At its best, jazz eludes capture and mechanical reproduction. It is a moment, a collaboration between players and listeners, irreducible to digital bytes or grooves cut in wax. At its best it is a communion of minds, a kind of telepathy between simpatico beings. With the best jazz, you always have to be there.
If you were there, you don't need this review. If you weren't, you missed the minor miracle of, well, let's stipulate that South on Main made a near-perfect venue for pianist Peter Martin and his friend, Brazilian guitarist Romero Lubambo, reading one another's minds Thursday night.
Martin, of St. Louis, is a dynamic and assured pianist who seems to embody the rootsy idioms that spring from the Mississippi Delta. There is more than a hint of blues in his playing, his chording and rhythms suggest an erudite Professor Longhair student.
He played South on Main once before, nearly a year ago. For his return engagement, he recruited Lubambo, who displayed a command not only of the bossa nova style of his predecessors Antonio Carlos Jobim and Marcos Valle but also of hard bop and swing.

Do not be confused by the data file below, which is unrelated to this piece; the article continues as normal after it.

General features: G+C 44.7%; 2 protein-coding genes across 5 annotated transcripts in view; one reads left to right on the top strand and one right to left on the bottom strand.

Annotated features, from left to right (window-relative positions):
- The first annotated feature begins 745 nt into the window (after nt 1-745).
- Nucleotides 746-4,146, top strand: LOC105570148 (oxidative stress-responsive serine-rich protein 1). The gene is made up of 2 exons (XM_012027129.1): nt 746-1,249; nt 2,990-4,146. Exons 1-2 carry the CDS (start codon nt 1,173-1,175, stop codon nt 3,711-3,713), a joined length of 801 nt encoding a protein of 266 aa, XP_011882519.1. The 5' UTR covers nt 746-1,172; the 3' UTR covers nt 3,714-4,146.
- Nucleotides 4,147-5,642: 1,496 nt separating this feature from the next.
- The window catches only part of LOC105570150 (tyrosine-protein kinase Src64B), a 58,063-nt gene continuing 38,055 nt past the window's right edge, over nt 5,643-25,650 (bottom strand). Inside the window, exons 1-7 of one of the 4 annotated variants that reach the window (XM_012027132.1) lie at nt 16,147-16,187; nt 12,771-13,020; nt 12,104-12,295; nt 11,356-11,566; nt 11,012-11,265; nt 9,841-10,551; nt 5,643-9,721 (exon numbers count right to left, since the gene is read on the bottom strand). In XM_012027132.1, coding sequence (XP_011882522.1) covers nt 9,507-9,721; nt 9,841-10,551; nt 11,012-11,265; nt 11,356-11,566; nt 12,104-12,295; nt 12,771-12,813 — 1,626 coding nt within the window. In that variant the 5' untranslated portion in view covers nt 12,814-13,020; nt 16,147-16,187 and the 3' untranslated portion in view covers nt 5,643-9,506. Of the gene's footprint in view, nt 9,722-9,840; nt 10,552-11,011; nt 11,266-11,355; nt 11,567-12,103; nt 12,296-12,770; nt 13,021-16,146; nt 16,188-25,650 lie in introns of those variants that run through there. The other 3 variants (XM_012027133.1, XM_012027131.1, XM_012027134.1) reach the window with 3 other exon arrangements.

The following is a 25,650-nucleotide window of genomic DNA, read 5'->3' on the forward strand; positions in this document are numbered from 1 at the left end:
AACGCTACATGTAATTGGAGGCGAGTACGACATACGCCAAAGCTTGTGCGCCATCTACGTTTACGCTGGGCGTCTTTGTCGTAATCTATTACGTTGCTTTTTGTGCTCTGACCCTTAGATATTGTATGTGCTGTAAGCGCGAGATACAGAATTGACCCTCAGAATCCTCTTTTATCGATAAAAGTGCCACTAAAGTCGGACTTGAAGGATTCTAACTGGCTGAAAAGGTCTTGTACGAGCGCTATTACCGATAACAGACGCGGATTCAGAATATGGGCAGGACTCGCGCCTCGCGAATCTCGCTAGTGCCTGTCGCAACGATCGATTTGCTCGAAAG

And while both men are technically accomplished -- having played with the likes of Dianne Reeves, Michael Brecker, Yo-Yo Ma, Kathleen Battle, Diana Krall, Herbie Mann, Wynton Marsalis, Gal Costa, Kurt Elling and many others -- the best moments of their show seemed revelatory both to the audience and the artists themselves.
The set list they played through might seem predictable and programmatic in cold type. They started with Gershwin's "Summertime," moved onto a Jobim number, followed that up with Lubambo's own "Bachio" (a thought experiment that seemed to imagine the adventures of Johann Sebastian in Recife), before sliding into a version of "Body and Soul" that they had started working out during a workshop at the University of Central Arkansas they'd led earlier in the day. But in practice, it was a lively and at times joyous display of chops and attitude.
They clearly enjoy each other's company and listen closely to one another, seamlessly handing melodic lines back and forth, each sliding around to support the other, so that at times it was difficult to tell exactly where the plucked nylon gave way to hammered steel.
Sure, instrumental jazz isn't for everyone, and maybe the recording of this concert might not have the same energy as what passed through the live audience. But Martin's crashing crescendos and Lubambo's precise, Al Di Meola-fast runs up and down the neck were both virtuostic and emotionally satisfying. Maybe you had to be there. Those who were seemed happy enough.
Metro on 01/31/2015